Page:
Greetings everyone, I have an observation I would like to bring up…. I am a current pilot who flies for fun right now (though I am considering getting my CFI and teaching some), I love aviation and have a strong passion for all things flying. But, I am seeing a horrible issue with our current aeromedical regulations and want to know if anything is or can be done?
So many potential and current pilots seem to face mental health issues and get denied because they choose to practice self-care… I absolutely do not understand what good this is doing… So many pilots lie on their medical forms just to avoid denial, how is this safer than a pilot choosing to actually take care of themselves??? So many would-be great pilots do not even get a chance to enjoy this hobby or career because they have chosen to take care of themselves…. I am feeling very frustrated by this topic because I absolutely advocate for self-care and mental health.
I can certainly understand that there are some mental illnesses that would be dangerous for pilots, but depression, anxiety, PTSD, ADHD, etc. are not… As long as they are being treated. My wife is a nurse practitioner, and soon to be psych nurse practitioner, she also has her Ph.D in nursing and focused on occupational health. That said, I do understand that some of our older psych medications came with a lot of side effects and risks, but today's medications do not carry that same issue. Mental healthcare for pilots should be something that is encouraged and promoted, not discouraged and penalized…
Is there anything being done to improve this issue for pilots? What can we do to improve this issue and make changes? Seeing this issue pop up across all forums and social media has really fired me up lol.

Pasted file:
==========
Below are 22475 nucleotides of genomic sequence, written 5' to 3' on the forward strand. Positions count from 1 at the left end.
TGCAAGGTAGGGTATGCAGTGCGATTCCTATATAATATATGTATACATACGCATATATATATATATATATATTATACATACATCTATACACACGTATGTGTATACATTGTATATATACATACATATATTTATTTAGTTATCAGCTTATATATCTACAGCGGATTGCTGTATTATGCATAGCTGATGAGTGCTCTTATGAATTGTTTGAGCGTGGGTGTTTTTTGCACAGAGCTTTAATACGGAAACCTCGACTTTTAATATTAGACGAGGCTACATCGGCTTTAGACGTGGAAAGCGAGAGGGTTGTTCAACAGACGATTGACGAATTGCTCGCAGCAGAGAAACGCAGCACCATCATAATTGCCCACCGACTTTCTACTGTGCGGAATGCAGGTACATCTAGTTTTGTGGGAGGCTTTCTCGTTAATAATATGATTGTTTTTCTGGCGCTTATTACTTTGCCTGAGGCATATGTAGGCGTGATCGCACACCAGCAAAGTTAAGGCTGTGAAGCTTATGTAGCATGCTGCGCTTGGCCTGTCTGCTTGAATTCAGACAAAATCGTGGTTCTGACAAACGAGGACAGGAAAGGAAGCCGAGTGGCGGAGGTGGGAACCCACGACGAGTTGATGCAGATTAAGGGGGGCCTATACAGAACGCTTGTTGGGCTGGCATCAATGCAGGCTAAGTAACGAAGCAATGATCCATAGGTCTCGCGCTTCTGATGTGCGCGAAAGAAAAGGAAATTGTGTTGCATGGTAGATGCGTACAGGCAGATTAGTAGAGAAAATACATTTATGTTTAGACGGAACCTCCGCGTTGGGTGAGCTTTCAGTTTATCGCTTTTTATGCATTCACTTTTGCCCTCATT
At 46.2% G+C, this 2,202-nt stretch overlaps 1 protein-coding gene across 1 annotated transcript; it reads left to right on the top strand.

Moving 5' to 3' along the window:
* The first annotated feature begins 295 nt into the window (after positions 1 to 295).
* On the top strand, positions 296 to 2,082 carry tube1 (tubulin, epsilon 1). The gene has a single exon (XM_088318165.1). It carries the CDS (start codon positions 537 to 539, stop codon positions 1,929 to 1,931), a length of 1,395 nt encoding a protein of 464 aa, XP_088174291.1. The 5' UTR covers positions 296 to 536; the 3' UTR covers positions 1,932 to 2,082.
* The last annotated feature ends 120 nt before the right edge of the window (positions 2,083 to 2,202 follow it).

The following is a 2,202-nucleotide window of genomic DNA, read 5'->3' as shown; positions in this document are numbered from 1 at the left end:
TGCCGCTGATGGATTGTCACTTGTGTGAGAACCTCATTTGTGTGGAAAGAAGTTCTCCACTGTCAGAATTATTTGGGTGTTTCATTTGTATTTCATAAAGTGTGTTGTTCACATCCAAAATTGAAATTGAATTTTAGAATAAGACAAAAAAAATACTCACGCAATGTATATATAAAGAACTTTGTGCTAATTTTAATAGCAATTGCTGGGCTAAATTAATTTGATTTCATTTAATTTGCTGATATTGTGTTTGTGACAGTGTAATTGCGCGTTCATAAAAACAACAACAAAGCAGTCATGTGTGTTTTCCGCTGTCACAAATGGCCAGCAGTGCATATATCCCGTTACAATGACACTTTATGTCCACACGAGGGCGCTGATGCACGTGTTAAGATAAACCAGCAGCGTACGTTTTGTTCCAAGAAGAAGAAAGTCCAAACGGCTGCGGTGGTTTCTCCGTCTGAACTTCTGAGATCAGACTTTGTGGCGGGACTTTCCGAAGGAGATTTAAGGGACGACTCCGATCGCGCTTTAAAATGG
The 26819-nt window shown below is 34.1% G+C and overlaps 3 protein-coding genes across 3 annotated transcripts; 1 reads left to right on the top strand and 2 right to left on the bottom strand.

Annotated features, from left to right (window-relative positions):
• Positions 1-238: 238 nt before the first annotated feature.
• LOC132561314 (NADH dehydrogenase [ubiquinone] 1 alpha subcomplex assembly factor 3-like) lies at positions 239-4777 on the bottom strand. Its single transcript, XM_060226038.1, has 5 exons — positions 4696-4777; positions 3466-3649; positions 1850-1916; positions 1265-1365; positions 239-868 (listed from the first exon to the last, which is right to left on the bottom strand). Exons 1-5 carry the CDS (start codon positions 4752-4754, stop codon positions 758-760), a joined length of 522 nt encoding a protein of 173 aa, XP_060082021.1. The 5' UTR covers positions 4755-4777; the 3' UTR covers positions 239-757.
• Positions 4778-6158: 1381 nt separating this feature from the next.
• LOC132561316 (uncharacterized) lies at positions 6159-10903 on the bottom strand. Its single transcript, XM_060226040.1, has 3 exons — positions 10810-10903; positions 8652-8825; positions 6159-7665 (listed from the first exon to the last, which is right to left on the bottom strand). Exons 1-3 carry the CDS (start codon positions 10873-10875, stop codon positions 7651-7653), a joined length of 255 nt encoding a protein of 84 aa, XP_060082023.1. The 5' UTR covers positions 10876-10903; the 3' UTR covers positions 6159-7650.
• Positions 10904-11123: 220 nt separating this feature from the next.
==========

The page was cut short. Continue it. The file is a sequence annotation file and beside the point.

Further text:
The FAA's fundamental problem with allowing those on psychoactive meds to fly while on those meds is they lack the assurance that those people will actually be taking their meds as prescribed every single day. Ask anyone who deals with people on those meds about what happens when they don't, and why those folks often choose not to take their meds.
Beyond that, you should talk to an expert on these issues like Dr. Bruce Chien, who helped the FAA write the SSRI protocols:
I completely agree with you. That goes for all medical issues, not just mental health. With all of the hoops I am having to jump through now just to possibly get a special issuance, I can see how a pilot would decide to stay away from or lie to doctors. The unintended consequence of having only healthy pilots is actually having unhealthy pilots that refuse to get the necessary treatment.
Imagine a newly made ATP getting run into by a drunk driver and ends up with a nasty concussion. Do you think that pilot is going to go to the hospital for treatment? Not if they can help it. They would probably just take a bunch of advil and hope the headache goes away. If they continue to suffer symptoms, they will likely continue to hide those symptoms through self-care. Is this legal? Probably not, but people rationalize all sorts of things when it comes to their livelihood.
There are all sorts of different ways a refusal of treatment could cause more problems. And the amount of time the AMCD takes to make a determination is not helping either. No one likes to be in limbo for as long as some of us have been.